From the get-go, fresh-faced, wide-eyed young men in crisp white shirts and perfectly tightened black ties promised to share the story of a book — a book that would change our lives.

Well, mission accomplished, boys.

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“The Book of Mormon” is inappropriate, X-rated and uses language that your elderly aunt Betty would certainly get the soap bar out for but the payoff is huge. Every joke throws a punch, every moment keeps you smiling and just when you think they’ve gone far enough, they sprint past the line of social decency.

From the brilliant minds of Trey Parker, Matt Stone (“South Park”) and Robert Lopez (“Avenue Q”), this musical is supremely genius. It’s not only funny, it’s smart and though packed with vulgarity, it has a strange but genuine heart.

The story itself tells a tale of a hopeful, eager young elder on his way to begin his Mormon duties and spread the word of the book. When he finds himself paired with a seemingly unworthy companion and sent to the polar opposite of his dream location, both his faith and his sanity is tested.

(credit: Joan Marcus)

(credit: Joan Marcus)

As Elder Price, Mark Evans is perfect. His spot-on vocals are second only to his convincing portrayal of an exemplary Mormon mold that loses his way and is forced to throw tradition to the wayside to find what truly matters.

Christopher John O’Neill, who is a newcomer to the Broadway world, absolutely nails the character of Elder Cunningham. His comedic timing and insecure, naive demeanor matches perfectly alongside his far more confident companion. Think Zach Galifianakis with more Star Wars memorabilia.

The true brilliance of the storyline happens when these squeaky clean kids from Salt Lake City are thrown into the desperate, unholy pits of the African underworld — where AIDS is more common than clean water.

And yes, they sing about it — and not in a whiny ‘Rent’ way but in a seemingly impossible, yet hilariously, jubilant way that will forever tarnish the way you hear songs from “The Lion King.”

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The stark contrast between this clean, white shirt world and their new insects-in-genitalia world gives infinite possibilities to both comedy and self-exploration.

Truly, the only negative that can be said about this show is that the jokes are almost too plentiful — while laughing at one as it’s landing, you’re sure to miss the next one that’s right on its heels.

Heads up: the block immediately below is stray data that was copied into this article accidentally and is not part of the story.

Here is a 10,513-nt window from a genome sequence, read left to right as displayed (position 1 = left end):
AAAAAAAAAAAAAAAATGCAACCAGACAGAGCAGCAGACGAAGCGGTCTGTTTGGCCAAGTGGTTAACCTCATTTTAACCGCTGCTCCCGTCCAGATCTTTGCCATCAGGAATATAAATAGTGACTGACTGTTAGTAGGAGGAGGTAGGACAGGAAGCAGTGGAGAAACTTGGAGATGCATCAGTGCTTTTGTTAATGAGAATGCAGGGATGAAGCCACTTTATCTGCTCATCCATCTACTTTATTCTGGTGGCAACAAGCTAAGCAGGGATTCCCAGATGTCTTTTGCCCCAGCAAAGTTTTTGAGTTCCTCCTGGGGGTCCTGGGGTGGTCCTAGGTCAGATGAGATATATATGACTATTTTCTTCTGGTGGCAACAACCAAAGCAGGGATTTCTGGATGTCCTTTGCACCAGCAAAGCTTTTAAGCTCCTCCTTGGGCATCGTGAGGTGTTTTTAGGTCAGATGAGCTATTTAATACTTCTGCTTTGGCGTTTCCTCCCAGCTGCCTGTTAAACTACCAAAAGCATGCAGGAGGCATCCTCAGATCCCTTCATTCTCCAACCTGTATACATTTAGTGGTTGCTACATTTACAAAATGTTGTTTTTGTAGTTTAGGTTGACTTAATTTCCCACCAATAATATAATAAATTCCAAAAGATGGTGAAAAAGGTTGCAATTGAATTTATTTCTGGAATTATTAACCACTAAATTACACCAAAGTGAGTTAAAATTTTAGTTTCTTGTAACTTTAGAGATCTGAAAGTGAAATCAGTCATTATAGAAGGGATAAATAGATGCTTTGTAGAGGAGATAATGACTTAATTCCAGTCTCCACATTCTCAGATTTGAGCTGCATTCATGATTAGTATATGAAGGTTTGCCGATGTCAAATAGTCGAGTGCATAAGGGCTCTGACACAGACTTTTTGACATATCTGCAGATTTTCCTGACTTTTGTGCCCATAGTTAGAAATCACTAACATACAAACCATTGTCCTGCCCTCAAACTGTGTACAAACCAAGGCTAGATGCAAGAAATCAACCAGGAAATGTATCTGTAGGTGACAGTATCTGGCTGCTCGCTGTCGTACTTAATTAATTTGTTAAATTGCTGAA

(credit: Joan Marcus)

(credit: Joan Marcus)

Still, that’s hardly a complaint for a show that pushes the boundaries and goes, truly, where no musical has gone before. It’s no simple feat taking subjects as scary as religion, poverty and disease and turning them into punchlines and over-the-top songs, especially in a purposeful way. There’s a very small space between funny offensive and just offensive — yet somehow, “The Book of Mormon” snuggled right in and made this space their home.

In the same respect of a South Park episode, no one is spared from insult — and in the same way, it evens the playing field where if you haven’t been insulted, you feel left out.

Beyond the humor, the staging is exciting, the choreography is always entertaining and the scene changes — from a mud hut in Africa to the pits of hell — are flawless. The songs are catchy and will immediately be implanted but like many lines of the show, should not be uttered aloud in your cubicle.

And though the show puts everyone through the ringer, at the end of the day, there’s an incredible heart and the realization that there’s good in everyone, even if it takes an extra step of soul searching or a divergence off your righteous path to find it.

They came to our door, asking for just a moment of our time to tell us about a book — a book that would change our lives. Who knew that once we said yes, they’d actually deliver on their promise.

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“The Book of Mormon” runs through Feb. 17. Tickets are extremely limited but a number can be won through the Hennepin Theatre Trust lottery. For more information about the show or the ticket lottery, click here.